What’s at stake: While our understanding of the origins of the productivity – median compensation wedge – that is, the fact that real median hourly wages in the US have remained close to stagnant over the past 3 decades – progresses, a new puzzling fact has recently been uncovered for which we still have few good explanations: that most of the inflation in nonfarm business prices during the past decade has been due to a rise in the price markup over unit labor costs rather than to rising unit labor costs in the US. After reviewing these two facts, we discuss the extent to which they reflect the same underlying developments.
The productivity - median compensation wedge
Lawrence Mishel has a recent paper on this issue for the Economic Policy Institute. During the 1973 to 2011 period, labor productivity rose 80.4 percent but real median hourly wage increased 4.0 percent, and the real median hourly compensation (including all wages and benefits) increased just 10.7 percent. If the real median hourly compensation had grown at the same rate as labor productivity over the period, it would have been $32.61 in 2011 (2011 dollars), considerably more than the actual $20.01 (2011 dollars). Consequently, the conventional notion that increased productivity is the mechanism by which living standards increases are produced must be revised to this: productivity growth establishes the potential for living standards improvements and economic policy must work to reconnect pay and productivity.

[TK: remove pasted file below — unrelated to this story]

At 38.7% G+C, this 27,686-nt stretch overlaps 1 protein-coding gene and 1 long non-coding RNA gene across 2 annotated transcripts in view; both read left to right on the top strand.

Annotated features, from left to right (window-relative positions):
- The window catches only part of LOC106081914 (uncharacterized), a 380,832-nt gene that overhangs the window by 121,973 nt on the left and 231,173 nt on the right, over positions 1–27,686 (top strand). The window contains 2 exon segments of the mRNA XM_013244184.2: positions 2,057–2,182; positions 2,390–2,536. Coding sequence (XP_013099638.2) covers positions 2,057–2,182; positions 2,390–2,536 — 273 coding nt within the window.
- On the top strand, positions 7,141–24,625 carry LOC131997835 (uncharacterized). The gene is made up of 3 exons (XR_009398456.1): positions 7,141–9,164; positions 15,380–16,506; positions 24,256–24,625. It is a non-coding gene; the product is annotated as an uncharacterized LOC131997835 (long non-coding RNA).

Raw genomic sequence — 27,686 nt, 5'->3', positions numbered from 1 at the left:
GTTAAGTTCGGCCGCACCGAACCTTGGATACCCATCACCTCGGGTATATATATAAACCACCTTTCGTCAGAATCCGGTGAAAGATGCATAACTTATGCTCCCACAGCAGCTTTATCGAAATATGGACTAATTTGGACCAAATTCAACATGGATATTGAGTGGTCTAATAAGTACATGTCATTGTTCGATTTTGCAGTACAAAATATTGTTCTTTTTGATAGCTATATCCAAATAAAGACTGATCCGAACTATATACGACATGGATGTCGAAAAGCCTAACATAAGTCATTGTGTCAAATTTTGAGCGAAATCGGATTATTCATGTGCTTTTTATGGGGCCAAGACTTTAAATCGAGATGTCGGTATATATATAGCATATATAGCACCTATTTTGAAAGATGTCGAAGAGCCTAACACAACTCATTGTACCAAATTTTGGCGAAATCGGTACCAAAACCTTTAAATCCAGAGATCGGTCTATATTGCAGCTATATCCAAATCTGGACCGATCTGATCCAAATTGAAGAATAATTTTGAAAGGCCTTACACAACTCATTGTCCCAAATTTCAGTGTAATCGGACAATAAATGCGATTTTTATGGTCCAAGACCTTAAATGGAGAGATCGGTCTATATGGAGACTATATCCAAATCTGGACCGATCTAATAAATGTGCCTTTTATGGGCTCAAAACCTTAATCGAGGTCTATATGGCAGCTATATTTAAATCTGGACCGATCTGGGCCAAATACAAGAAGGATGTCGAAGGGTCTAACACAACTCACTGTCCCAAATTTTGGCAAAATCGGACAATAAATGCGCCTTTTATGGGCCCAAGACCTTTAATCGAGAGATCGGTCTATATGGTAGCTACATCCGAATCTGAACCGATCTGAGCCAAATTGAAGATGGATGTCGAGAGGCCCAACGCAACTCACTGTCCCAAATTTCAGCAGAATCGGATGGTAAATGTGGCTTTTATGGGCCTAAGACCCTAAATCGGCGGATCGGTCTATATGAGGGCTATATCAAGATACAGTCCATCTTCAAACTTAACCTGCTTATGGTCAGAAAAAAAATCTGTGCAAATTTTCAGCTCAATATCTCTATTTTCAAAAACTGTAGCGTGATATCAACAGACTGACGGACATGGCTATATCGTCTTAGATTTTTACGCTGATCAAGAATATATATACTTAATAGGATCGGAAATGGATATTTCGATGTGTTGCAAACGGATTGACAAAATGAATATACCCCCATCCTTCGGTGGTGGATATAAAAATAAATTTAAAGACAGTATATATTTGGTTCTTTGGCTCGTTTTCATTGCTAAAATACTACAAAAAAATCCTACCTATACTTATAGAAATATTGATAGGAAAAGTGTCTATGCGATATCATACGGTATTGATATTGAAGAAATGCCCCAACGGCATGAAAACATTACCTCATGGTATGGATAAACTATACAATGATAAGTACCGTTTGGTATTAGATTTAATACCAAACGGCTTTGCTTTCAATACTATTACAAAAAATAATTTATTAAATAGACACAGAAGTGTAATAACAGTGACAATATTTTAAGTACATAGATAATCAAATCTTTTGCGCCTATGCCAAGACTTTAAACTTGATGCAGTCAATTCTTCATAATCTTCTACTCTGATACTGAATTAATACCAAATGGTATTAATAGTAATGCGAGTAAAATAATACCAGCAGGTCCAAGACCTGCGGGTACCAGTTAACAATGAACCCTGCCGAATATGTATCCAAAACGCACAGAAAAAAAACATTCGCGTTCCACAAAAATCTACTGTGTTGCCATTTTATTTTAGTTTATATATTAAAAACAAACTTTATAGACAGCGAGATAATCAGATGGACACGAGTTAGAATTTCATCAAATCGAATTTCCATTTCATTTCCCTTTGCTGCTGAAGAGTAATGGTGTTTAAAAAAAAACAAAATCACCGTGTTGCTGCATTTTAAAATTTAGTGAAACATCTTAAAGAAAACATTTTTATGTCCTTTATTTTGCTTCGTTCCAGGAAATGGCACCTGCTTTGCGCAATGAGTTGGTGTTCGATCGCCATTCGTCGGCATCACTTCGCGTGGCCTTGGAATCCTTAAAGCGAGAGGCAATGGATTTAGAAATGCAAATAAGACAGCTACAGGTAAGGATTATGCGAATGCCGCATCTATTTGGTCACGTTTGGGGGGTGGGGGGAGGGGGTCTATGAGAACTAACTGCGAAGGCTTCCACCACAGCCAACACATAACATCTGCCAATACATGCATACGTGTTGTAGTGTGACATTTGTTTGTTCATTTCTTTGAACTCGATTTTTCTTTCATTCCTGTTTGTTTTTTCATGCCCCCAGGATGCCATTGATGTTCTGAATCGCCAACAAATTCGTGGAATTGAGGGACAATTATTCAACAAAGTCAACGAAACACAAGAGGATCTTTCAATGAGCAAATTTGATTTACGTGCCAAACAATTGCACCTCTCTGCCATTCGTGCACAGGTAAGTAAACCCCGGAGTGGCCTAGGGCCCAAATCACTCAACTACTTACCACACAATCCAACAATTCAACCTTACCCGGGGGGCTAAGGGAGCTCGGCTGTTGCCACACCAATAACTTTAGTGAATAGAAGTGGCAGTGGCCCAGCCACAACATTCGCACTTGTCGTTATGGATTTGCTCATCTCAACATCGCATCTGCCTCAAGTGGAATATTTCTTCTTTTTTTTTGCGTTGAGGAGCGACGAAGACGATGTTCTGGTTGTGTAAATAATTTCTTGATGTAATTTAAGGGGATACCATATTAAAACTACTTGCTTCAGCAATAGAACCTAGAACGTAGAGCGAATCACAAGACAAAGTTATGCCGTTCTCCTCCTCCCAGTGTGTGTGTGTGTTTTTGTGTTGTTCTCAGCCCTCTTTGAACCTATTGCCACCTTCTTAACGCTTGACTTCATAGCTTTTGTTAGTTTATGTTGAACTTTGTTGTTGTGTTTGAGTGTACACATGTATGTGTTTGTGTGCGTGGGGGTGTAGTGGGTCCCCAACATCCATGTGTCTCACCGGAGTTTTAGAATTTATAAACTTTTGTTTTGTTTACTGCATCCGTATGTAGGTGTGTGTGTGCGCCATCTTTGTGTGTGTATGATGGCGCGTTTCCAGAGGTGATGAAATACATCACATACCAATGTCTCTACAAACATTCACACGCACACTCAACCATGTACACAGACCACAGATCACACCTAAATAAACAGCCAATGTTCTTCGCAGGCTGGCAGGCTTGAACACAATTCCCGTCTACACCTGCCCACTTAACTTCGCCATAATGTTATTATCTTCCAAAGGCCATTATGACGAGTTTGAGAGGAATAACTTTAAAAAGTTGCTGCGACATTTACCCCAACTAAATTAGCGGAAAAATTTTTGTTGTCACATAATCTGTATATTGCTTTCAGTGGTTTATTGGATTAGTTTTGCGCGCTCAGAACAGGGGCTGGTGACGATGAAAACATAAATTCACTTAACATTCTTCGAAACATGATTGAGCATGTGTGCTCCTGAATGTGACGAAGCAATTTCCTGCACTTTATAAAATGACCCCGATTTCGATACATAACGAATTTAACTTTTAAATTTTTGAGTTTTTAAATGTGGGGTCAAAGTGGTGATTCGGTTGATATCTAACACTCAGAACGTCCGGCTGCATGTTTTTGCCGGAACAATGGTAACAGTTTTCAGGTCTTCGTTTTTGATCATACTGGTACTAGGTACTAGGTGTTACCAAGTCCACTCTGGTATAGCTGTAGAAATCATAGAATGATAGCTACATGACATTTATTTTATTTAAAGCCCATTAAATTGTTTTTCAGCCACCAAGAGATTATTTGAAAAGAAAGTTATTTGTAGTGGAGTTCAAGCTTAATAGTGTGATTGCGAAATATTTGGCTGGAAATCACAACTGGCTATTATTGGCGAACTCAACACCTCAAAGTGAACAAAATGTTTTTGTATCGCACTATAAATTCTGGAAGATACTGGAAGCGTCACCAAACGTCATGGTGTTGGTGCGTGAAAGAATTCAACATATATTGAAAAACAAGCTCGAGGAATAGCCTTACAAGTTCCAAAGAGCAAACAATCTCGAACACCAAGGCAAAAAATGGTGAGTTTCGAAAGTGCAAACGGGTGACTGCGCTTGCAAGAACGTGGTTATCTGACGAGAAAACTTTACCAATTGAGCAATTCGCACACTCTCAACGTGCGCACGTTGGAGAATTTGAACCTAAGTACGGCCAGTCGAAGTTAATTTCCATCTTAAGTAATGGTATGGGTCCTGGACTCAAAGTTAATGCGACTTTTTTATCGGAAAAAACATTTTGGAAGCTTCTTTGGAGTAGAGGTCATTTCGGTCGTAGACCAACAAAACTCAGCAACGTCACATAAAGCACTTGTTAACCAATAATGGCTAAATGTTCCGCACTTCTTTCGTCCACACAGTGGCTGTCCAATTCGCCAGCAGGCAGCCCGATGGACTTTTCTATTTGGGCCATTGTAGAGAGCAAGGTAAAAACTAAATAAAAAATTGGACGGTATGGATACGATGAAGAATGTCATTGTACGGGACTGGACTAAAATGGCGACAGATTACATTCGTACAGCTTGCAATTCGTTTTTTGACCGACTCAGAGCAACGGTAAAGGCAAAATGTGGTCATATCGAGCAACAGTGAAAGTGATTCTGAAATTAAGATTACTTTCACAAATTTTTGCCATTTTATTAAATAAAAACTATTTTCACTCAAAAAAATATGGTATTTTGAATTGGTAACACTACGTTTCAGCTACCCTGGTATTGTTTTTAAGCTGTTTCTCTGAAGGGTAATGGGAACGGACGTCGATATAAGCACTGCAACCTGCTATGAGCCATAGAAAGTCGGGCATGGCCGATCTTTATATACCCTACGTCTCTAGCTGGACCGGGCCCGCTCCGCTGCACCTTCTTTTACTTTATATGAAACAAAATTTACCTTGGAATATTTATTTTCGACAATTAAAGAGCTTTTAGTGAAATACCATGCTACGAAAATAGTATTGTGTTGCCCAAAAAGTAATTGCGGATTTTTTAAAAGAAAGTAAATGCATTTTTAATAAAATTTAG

Paul Krugman writes that it’s two-thirds the inequality, stupid. One third of the difference is due to a technical issue involving price indexes. The rest, however, reflects a shift of income from labor to capital and, within that, a shift of labor income to the top and away from the middle. What this says is that widening inequality makes a huge difference. Income stagnation does not reflect overall economic stagnation; the incomes of typical workers would be 30 or 40 percent higher than they are if income inequality hadn’t soared.
The price mark-up puzzle